Everything about "Creature" screams B-movie. To that end this gritty little video nasty pulls out every low-budget stop toward sexing up and grossing out its audience. Using many of the exact same clichés as the currently running cheese-fest "Shark Night 3D," director Fred Andrews manages to at least have more fun along the way. There's something to be said for a dirty little horror movie that exists entirely to give pubescent teenagers something to blab about between gasps and groans. If you have to ask what "Creature" is about, you're probably not film's target audience. The remote back country of Louisiana hides a community with its share of secret history. A few generations ago a giant crocodile did a number on the wrong man’s incestuous mate. Our prototypical cave man took out his vengeful aggression in a fairly disgusting but transformative way. Now, the locals must feed the half-man-half-gator monster. Enter a half-dozen twentysomething brawny and bitchy tourists to provide some barely clad fodder for said hungry creature. Topless chicks--check; intimidating yokels at the gas station--check; would-be lesbians fooling around--check, lots of bloody mayhem--check. "Creature" should have gone straight to video. Since it's playing on a few big screens at least "Shark Night" could get some competition.
Rated R. 93 mins. (C-) (Two Stars - out of five/no halves)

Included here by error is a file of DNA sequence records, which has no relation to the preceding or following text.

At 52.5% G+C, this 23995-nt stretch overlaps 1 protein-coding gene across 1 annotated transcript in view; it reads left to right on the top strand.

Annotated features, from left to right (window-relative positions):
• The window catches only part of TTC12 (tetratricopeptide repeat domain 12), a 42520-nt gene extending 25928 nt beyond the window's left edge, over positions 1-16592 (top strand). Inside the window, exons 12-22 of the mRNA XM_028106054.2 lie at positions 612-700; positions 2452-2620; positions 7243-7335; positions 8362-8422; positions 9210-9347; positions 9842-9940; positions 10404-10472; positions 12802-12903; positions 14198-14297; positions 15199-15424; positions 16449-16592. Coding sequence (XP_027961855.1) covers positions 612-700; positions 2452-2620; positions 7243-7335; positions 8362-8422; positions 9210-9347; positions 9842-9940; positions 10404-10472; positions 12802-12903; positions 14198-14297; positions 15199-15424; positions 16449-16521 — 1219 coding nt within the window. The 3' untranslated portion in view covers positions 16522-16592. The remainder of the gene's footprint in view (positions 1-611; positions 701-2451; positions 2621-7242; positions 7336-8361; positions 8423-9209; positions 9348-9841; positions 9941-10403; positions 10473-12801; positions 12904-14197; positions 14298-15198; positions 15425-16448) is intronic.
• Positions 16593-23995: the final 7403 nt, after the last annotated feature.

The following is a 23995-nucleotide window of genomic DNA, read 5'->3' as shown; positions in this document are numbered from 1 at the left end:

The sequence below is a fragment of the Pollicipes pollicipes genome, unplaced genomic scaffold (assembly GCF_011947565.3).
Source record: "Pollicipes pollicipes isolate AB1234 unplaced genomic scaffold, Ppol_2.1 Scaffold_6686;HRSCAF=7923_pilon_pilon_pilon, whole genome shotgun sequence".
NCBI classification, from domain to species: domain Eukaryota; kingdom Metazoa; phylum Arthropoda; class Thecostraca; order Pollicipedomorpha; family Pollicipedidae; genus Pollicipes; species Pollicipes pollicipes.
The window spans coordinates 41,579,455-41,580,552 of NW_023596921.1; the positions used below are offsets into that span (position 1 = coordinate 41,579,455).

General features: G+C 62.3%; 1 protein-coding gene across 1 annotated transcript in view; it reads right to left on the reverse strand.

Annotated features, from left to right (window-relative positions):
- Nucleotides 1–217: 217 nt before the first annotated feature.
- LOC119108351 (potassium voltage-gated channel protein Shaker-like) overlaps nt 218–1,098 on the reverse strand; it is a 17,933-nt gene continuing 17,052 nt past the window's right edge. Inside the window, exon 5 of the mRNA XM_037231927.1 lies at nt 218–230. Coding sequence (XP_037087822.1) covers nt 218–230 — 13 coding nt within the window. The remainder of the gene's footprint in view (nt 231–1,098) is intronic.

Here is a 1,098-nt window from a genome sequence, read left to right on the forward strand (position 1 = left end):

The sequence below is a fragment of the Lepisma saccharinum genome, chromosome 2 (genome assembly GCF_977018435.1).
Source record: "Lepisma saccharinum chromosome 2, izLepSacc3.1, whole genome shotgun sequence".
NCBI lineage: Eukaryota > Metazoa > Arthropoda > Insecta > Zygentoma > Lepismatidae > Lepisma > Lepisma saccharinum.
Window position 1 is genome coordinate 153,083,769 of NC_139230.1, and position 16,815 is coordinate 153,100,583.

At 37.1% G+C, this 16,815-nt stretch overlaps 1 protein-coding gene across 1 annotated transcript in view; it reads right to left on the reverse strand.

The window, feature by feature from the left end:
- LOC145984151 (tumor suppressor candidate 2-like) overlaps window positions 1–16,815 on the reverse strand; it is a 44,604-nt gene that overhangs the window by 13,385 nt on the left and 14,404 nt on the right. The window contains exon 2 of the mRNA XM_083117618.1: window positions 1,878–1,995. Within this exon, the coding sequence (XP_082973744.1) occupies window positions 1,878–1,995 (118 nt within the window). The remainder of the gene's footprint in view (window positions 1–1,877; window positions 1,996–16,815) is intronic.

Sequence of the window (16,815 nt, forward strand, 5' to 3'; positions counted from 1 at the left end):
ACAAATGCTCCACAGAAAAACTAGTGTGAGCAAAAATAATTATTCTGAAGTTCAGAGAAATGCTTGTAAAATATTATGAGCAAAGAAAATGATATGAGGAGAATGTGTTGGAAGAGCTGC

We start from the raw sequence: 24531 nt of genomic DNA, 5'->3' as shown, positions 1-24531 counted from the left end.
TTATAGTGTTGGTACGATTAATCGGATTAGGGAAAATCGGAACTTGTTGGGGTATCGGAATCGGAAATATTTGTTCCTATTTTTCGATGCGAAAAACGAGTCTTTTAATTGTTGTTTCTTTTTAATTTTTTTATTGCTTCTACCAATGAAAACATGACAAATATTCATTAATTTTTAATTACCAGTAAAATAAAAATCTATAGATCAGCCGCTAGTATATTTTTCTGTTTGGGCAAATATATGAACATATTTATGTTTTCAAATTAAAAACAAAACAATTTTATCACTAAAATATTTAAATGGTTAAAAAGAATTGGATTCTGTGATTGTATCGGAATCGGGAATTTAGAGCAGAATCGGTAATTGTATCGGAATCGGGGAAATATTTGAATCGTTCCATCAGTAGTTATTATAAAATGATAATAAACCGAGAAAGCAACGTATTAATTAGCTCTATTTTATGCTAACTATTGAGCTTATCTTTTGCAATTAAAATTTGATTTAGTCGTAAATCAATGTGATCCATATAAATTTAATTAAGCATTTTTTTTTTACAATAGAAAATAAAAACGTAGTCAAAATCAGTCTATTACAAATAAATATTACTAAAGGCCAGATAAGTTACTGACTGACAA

You know you're in trouble from the start when director David R. Ellis ("Snakes on a Plane") resorts to fast-forwarding though opening sequences so that scenery and actors move at hyper speed. It's a cinematic cliché used by amateur filmmakers searching for something to say. Any temptation to associate "Shark Night 3D" with last year's R-rated guilty pleasure "Piranha 3D" is thwarted via "Shark Night's" lesser PG-13 rating. The movie falls into the predictable pattern of every other slasher flick with our group of nubile twentysomething college kids running into confrontation at a small-town gas station where a couple of local hicks make their baleful intentions known. Dennis (Chris Carmack) wears an impressive scar under his right eye as a testament to the volatile relationship he had three years ago with college squad leader Sara (Sara Paxton). Dennis's pal Red (Joshua Leonard) is several cards short of a full deck. Once at Sara's lakeshore house our party animals indulge in some hotdog water skiing that costs a member of the group a limb to a very fast swimming shark. A gigantic hammerhead swimming in the saltwater bayou is to blame. Attempts at getting said victim to a hospital meet with mixed signals from Dennis and Red as the only people around to assist in the desperate situation. Donal Logue plays Greg, the area's slacker Sheriff who takes his job about as seriously as he does his air-drumming hobby. For a shark horror movie, there are hardly any of the shocks or sustained suspense audiences expect from the genre. Most lacking is any sense of humor or style in a film that aspires to mediocrity and achieves it all too easily.